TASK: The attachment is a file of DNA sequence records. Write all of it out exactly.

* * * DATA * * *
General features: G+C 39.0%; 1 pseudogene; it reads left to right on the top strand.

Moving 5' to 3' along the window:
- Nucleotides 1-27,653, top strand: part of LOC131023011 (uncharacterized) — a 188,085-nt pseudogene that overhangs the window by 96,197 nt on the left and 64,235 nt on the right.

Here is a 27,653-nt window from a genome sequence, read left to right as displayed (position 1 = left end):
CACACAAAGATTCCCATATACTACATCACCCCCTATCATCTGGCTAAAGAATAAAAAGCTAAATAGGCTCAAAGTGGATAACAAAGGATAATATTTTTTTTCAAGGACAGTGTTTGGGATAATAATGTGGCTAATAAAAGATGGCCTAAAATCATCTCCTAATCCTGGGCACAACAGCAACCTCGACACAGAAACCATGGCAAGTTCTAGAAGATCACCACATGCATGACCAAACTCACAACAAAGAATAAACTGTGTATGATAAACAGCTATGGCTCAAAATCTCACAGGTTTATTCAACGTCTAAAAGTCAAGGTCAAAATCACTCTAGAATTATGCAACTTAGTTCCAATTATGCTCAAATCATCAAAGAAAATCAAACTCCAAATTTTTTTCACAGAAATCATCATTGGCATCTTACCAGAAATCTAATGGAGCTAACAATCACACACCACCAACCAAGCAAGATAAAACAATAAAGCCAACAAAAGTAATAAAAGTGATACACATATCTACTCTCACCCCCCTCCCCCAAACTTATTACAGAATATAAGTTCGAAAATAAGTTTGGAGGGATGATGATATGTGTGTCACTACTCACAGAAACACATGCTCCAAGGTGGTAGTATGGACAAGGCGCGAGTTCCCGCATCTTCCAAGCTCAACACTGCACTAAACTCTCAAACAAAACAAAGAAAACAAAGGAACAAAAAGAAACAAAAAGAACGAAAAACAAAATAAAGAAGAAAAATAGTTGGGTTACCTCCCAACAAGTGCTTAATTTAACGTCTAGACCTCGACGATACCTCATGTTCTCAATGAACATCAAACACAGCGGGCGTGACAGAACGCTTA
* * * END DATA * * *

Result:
General features: G+C 39.0%; 1 pseudogene; it reads left to right on the top strand.

Moving 5' to 3' along the window:
- Nucleotides 1-27,653, top strand: part of LOC131023011 (uncharacterized) — a 188,085-nt pseudogene that overhangs the window by 96,197 nt on the left and 64,235 nt on the right.

Here is a 27,653-nt window from a genome sequence, read left to right as displayed (position 1 = left end):
CACACAAAGATTCCCATATACTACATCACCCCCTATCATCTGGCTAAAGAATAAAAAGCTAAATAGGCTCAAAGTGGATAACAAAGGATAATATTTTTTTTCAAGGACAGTGTTTGGGATAATAATGTGGCTAATAAAAGATGGCCTAAAATCATCTCCTAATCCTGGGCACAACAGCAACCTCGACACAGAAACCATGGCAAGTTCTAGAAGATCACCACATGCATGACCAAACTCACAACAAAGAATAAACTGTGTATGATAAACAGCTATGGCTCAAAATCTCACAGGTTTATTCAACGTCTAAAAGTCAAGGTCAAAATCACTCTAGAATTATGCAACTTAGTTCCAATTATGCTCAAATCATCAAAGAAAATCAAACTCCAAATTTTTTTCACAGAAATCATCATTGGCATCTTACCAGAAATCTAATGGAGCTAACAATCACACACCACCAACCAAGCAAGATAAAACAATAAAGCCAACAAAAGTAATAAAAGTGATACACATATCTACTCTCACCCCCCTCCCCCAAACTTATTACAGAATATAAGTTCGAAAATAAGTTTGGAGGGATGATGATATGTGTGTCACTACTCACAGAAACACATGCTCCAAGGTGGTAGTATGGACAAGGCGCGAGTTCCCGCATCTTCCAAGCTCAACACTGCACTAAACTCTCAAACAAAACAAAGAAAACAAAGGAACAAAAAGAAACAAAAAGAACGAAAAACAAAATAAAGAAGAAAAATAGTTGGGTTACCTCCCAACAAGTGCTTAATTTAACGTCTAGACCTCGACGATACCTCATGTTCTCAATGAACATCAAACACAGCGGGCGTGACAGAACGCTTA